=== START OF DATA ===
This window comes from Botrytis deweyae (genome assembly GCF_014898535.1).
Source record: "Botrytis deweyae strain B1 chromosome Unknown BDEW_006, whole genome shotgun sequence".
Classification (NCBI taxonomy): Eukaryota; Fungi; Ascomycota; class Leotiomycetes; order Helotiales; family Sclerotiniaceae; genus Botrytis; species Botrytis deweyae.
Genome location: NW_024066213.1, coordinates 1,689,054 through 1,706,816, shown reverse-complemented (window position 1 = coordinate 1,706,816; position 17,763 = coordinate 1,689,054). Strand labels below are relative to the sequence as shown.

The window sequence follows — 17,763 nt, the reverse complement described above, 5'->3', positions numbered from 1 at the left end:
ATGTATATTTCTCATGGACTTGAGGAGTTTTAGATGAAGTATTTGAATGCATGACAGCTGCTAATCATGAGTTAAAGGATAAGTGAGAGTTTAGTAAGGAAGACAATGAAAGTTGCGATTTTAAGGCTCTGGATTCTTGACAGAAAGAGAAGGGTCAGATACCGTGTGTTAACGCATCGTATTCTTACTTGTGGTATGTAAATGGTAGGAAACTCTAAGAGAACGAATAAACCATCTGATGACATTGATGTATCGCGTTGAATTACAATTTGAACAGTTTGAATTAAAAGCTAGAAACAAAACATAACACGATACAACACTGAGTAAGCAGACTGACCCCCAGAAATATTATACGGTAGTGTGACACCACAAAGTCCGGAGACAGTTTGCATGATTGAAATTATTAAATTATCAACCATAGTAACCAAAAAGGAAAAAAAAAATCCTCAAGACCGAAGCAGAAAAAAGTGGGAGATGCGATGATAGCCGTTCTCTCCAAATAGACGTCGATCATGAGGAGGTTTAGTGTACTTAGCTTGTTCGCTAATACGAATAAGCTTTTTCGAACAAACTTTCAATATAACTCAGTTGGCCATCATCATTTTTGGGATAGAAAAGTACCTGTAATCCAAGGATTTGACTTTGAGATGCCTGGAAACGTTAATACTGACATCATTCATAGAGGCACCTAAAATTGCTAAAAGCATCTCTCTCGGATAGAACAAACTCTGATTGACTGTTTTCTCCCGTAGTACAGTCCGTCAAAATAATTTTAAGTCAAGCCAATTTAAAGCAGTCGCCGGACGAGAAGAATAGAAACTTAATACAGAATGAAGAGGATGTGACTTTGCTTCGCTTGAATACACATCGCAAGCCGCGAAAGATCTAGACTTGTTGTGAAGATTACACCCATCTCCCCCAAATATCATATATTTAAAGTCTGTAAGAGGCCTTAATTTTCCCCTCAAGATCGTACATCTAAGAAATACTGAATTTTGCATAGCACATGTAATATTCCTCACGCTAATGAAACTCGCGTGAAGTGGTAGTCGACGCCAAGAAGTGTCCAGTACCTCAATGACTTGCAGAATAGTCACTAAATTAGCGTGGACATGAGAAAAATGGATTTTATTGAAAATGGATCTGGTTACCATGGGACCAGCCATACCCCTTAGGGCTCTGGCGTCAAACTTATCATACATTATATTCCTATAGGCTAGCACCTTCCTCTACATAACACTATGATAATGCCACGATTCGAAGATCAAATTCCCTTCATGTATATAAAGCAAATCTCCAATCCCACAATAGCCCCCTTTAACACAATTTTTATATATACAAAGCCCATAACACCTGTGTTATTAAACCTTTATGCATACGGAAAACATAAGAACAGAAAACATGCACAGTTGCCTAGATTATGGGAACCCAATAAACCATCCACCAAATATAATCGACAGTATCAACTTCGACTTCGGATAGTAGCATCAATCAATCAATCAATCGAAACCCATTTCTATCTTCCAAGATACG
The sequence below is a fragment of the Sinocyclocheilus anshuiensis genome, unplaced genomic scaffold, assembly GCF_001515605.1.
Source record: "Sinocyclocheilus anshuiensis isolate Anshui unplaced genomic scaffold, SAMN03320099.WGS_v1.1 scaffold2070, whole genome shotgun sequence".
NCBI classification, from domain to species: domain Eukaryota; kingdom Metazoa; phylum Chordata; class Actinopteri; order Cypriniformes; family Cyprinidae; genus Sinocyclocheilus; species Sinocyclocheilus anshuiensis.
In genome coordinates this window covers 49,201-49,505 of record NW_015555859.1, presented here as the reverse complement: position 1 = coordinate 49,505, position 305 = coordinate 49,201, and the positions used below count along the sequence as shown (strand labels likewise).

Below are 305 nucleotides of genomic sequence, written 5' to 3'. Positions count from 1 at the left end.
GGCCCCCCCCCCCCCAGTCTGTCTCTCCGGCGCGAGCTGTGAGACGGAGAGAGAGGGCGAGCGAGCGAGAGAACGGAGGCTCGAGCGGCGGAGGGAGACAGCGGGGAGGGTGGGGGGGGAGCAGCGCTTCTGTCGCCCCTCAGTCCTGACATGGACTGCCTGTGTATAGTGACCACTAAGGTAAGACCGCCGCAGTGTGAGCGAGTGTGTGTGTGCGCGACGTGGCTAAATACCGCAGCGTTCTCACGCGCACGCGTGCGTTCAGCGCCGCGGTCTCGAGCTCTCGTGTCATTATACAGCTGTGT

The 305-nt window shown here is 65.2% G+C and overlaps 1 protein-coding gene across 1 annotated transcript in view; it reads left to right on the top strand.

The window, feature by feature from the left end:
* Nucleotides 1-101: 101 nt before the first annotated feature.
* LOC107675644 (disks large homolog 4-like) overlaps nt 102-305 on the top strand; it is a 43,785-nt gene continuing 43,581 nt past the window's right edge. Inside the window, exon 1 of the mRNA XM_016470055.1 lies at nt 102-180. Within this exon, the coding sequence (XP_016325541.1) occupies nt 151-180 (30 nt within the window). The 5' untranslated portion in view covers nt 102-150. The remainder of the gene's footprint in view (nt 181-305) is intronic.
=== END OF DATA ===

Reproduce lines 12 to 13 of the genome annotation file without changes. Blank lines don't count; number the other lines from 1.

GGCCCCCCCCCCCCCAGTCTGTCTCTCCGGCGCGAGCTGTGAGACGGAGAGAGAGGGCGAGCGAGCGAGAGAACGGAGGCTCGAGCGGCGGAGGGAGACAGCGGGGAGGGTGGGGGGGGAGCAGCGCTTCTGTCGCCCCTCAGTCCTGACATGGACTGCCTGTGTATAGTGACCACTAAGGTAAGACCGCCGCAGTGTGAGCGAGTGTGTGTGTGCGCGACGTGGCTAAATACCGCAGCGTTCTCACGCGCACGCGTGCGTTCAGCGCCGCGGTCTCGAGCTCTCGTGTCATTATACAGCTGTGT

The 305-nt window shown here is 65.2% G+C and overlaps 1 protein-coding gene across 1 annotated transcript in view; it reads left to right on the top strand.